Shanghai index down 7.2%, Hang Seng crashes

Updated: 2008-01-22 15:23

A man stands in front of an electronic board at a stock exchange in Shanghai January 22, 2008. China's main stock index ended Tuesday morning more than 4 percent lower because of sliding overseas markets and the prospect of big supplies of new shares, though blue chips came well off their early lows. [Agencies]

Chinese stock markets tumbled for a second day Tuesday, as worldwide worries about an imminent US recession led to panic selling, on a scale never seen since the 2001 September 11 terror attack.

The Shanghai stock composite index plummeted at close by more than 354 points, or 7.22 percent, extending Monday's 5 percent losss, while the Hang Seng index was down by 2,061.23 points, or 8.65 percent at close.

"People are worried that the worsening subprime crisis may lead to a US economic recession. This would reduce global demand of Chinese products," said Su Yanzhu, a fund manager with China Southern Fund Management Co. Ltd.

A drop of 1 percentage point in US economic growth would shave 1.3 percentage points from China's growth rate due to lower exports, Citigroup estimates.

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The daily transaction volume of the two stock exchanges, Shanghai and Shenzhen, expanded to 230 billion yuan. Nearly 1,000 stocks at the two exchanges plunged 10 percent, the biggest daily drop margin allowed by the securities exchanges. 

Japan's benchmark Nikkei 225 index was down 7 percent at one point, but closed 5.65 percent lower than Monday. Trading was halted in India when the Sensex index plummeted 9.75 percent within minutes of opening. US markets were closed Monday for a holiday commemorating civil rights leader Martin Luther King.

But Wall Street future prices were down sharply, portending a plunge when trading begins at 9:30 a.m.(American Eastern Time).

Markets have been plunging amid pessimism about the ability of the US government to prevent a recession. The Federal Reserve has indicated it will lower interest rates further, and President Bush has proposed an economic stimulus package that includes $145 billion in tax cuts, but investors around the world are doubtful that the measures will lift the economy quickly.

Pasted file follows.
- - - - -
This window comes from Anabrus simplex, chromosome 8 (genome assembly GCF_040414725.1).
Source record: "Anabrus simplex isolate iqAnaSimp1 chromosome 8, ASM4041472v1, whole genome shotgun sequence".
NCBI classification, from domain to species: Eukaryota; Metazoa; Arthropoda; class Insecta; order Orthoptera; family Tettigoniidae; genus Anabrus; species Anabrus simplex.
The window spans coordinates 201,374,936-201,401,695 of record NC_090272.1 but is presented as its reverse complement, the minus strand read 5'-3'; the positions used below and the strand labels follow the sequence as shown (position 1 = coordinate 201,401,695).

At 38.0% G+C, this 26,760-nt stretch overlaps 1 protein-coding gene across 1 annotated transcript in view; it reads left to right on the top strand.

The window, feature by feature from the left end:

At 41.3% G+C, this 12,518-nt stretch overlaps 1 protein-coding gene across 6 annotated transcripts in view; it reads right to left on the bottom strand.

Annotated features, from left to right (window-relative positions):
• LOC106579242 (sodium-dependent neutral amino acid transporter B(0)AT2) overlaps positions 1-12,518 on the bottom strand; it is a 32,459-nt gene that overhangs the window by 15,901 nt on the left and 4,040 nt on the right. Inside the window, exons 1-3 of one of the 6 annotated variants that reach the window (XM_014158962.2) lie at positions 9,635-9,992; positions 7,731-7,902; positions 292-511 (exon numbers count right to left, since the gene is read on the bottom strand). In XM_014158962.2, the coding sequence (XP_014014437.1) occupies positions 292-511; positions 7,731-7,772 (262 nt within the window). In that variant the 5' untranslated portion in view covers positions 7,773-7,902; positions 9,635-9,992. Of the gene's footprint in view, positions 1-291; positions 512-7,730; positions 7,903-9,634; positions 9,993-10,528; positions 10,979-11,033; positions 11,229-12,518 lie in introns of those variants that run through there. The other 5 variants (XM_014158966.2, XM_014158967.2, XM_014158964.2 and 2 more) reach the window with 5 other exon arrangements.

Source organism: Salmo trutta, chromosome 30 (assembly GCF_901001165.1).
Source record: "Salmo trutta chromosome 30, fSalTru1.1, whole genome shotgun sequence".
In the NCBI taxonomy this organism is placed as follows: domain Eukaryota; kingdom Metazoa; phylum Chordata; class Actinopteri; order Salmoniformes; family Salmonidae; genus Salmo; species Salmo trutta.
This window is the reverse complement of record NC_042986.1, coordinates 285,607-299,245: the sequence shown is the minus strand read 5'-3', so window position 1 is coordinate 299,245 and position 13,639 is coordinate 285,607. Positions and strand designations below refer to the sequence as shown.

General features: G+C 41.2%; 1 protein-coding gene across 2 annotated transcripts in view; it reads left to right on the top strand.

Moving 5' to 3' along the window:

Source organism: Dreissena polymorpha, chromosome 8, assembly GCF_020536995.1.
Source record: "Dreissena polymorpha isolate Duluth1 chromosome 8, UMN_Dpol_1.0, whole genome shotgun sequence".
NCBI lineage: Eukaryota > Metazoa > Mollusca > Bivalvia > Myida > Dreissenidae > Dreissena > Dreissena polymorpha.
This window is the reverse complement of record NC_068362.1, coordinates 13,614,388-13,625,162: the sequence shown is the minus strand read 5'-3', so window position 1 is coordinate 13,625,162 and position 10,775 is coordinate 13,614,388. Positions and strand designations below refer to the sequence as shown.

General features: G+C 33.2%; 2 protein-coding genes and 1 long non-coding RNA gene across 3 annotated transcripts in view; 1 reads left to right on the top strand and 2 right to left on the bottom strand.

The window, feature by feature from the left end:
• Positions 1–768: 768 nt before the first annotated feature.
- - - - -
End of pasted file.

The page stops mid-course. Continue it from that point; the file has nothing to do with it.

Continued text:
"Unless we get some positive 'shock effects,' such as drastic measures from the US government, there is almost no hope for a recovery in stocks," said Koji Takeuchi, senior economist at Mizuho Research Institute in Tokyo.

The American economy has been battered by a slump in the housing market and a credit crisis that has led to billions of dollars of losses among major US banks.

Some analysts predict that Asia won't suffer dramatically from a US recession because increased trade and investment within Asia has made the region less reliant on the United States than in the past. Excluding Japan, 43 percent of Asia's exports go to other nations in the region.

But on Monday and Tuesday , uncertainty and pessimism reigned.

Trading in Bank of China was suspended Tuesday in Shanghai pending an major announcement amid reports it might post lower profits or even make a loss in 2007.

China's third largest bank could announce a significant write-down on its US$7.95 billion of investments in securities linked to US subprime mortgages, Hong Kong press reported Monday.

Senior Chinese banking regulators have warned that Bank of China as well as the Industrial and Commercial Bank of China and China Construction Bank, would have to make provisions for all their subprime-linked assets, the South China Morning Post reported.

Bank of China stock has slumped since Monday on the newspaper report but the bank said Tuesday it was "not aware of any reasons for such movement," according to a statement filed with the Hong Kong Stock Exchange.

Ping An Insurance of China saw its Shanghai shares suffer their 10 percent daily limit down in two consecutive session after annoucing on Monday a plan to raise some 150 billion yuan through new shares and bonds, the largest re-financing plan in the history of the country's stock market.

That sparked fears that other big firms might follow suit, resulting in a jump in the number of outstanding shares. In theory, when supply outstrips demand, the price will fall.

Hua Sheng, an industry analyst and president of YanJing Oversea Chinese University, said the drop was "normal and positive" because it helped squeeze out assets bubbles.

Stocks in Shanghai trade at an average 55.36 times earnings per share on Monday, according to figures from the Shanghai Stock Exchange. That compares with less than 20 in developed markets.

Another analyst who declined to be named said he expects the downward trend to continue through August.

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